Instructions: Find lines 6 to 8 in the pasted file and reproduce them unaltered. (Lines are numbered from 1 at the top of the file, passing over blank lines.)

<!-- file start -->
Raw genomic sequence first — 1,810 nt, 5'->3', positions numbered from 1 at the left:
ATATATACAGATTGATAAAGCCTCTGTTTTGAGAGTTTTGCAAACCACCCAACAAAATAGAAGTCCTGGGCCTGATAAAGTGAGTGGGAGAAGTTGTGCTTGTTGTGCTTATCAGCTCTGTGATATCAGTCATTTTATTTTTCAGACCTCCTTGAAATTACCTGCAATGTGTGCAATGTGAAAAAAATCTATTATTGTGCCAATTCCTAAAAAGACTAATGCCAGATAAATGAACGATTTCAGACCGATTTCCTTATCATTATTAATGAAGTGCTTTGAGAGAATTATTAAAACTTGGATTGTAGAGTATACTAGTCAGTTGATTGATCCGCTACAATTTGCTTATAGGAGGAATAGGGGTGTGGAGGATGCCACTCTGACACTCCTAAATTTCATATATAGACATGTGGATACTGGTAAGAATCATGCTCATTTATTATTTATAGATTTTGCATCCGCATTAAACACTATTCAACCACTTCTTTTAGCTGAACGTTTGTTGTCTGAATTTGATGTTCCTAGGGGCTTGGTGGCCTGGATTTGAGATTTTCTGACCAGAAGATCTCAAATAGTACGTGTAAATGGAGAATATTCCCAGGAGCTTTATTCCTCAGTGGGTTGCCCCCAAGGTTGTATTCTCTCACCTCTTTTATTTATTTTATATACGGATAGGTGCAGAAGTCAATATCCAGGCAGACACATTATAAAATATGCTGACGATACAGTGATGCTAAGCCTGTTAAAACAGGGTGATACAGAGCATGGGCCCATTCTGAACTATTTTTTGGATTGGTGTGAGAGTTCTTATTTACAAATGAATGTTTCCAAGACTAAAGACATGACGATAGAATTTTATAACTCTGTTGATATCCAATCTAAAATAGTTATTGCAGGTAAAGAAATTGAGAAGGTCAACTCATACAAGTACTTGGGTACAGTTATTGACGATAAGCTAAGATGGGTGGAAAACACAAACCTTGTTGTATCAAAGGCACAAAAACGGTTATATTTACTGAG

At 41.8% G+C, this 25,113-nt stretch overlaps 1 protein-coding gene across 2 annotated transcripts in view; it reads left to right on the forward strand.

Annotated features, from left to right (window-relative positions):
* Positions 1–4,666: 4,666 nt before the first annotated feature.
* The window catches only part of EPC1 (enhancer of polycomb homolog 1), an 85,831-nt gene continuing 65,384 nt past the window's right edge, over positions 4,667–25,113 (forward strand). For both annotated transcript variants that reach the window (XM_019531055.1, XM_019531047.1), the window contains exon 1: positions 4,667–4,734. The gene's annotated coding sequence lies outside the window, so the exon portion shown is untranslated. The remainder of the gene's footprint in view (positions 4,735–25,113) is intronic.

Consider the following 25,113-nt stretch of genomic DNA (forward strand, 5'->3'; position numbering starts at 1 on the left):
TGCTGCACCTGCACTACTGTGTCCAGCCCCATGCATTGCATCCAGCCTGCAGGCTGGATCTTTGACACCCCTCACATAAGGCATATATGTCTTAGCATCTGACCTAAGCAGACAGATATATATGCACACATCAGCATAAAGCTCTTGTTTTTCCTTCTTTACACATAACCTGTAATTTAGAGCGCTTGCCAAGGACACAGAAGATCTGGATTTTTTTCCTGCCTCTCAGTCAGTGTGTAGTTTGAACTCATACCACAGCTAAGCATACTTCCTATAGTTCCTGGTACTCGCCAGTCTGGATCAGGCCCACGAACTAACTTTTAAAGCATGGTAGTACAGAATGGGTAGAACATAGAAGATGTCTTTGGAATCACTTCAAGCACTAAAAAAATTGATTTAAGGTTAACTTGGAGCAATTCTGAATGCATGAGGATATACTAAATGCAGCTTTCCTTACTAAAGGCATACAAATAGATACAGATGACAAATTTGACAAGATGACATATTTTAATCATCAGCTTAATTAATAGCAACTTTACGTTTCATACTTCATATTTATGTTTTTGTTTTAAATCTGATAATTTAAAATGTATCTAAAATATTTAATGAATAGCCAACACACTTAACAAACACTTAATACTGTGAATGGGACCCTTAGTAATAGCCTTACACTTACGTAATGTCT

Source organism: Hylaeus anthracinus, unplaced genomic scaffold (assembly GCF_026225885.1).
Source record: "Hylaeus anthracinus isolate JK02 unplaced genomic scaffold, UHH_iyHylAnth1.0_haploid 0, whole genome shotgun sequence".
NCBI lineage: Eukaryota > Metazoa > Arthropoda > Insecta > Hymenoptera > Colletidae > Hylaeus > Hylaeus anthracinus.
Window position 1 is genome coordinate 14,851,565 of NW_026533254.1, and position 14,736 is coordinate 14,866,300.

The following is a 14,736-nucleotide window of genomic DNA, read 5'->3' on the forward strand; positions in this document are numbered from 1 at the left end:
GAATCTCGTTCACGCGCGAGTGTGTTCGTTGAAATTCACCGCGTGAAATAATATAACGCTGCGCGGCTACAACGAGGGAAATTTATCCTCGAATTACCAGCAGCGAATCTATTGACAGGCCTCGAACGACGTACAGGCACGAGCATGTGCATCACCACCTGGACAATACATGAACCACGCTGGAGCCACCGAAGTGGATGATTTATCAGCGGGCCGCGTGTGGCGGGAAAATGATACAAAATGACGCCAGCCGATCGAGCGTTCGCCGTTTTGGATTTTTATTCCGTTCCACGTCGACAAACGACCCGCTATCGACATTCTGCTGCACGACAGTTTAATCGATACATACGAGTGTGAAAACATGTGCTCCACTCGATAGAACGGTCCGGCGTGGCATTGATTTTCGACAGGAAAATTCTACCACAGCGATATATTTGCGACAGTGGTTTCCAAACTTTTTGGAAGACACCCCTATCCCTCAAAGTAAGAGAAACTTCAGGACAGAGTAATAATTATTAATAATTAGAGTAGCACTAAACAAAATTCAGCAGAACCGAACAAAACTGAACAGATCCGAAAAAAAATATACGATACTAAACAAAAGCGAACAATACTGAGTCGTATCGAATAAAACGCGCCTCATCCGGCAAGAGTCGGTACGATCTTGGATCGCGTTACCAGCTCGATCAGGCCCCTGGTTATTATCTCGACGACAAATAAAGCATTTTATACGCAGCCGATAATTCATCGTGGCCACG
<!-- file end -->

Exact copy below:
* The window catches only part of EPC1 (enhancer of polycomb homolog 1), an 85,831-nt gene continuing 65,384 nt past the window's right edge, over positions 4,667–25,113 (forward strand). For both annotated transcript variants that reach the window (XM_019531055.1, XM_019531047.1), the window contains exon 1: positions 4,667–4,734. The gene's annotated coding sequence lies outside the window, so the exon portion shown is untranslated. The remainder of the gene's footprint in view (positions 4,735–25,113) is intronic.

Consider the following 25,113-nt stretch of genomic DNA (forward strand, 5'->3'; position numbering starts at 1 on the left):
TGCTGCACCTGCACTACTGTGTCCAGCCCCATGCATTGCATCCAGCCTGCAGGCTGGATCTTTGACACCCCTCACATAAGGCATATATGTCTTAGCATCTGACCTAAGCAGACAGATATATATGCACACATCAGCATAAAGCTCTTGTTTTTCCTTCTTTACACATAACCTGTAATTTAGAGCGCTTGCCAAGGACACAGAAGATCTGGATTTTTTTCCTGCCTCTCAGTCAGTGTGTAGTTTGAACTCATACCACAGCTAAGCATACTTCCTATAGTTCCTGGTACTCGCCAGTCTGGATCAGGCCCACGAACTAACTTTTAAAGCATGGTAGTACAGAATGGGTAGAACATAGAAGATGTCTTTGGAATCACTTCAAGCACTAAAAAAATTGATTTAAGGTTAACTTGGAGCAATTCTGAATGCATGAGGATATACTAAATGCAGCTTTCCTTACTAAAGGCATACAAATAGATACAGATGACAAATTTGACAAGATGACATATTTTAATCATCAGCTTAATTAATAGCAACTTTACGTTTCATACTTCATATTTATGTTTTTGTTTTAAATCTGATAATTTAAAATGTATCTAAAATATTTAATGAATAGCCAACACACTTAACAAACACTTAATACTGTGAATGGGACCCTTAGTAATAGCCTTACACTTACGTAATGTCT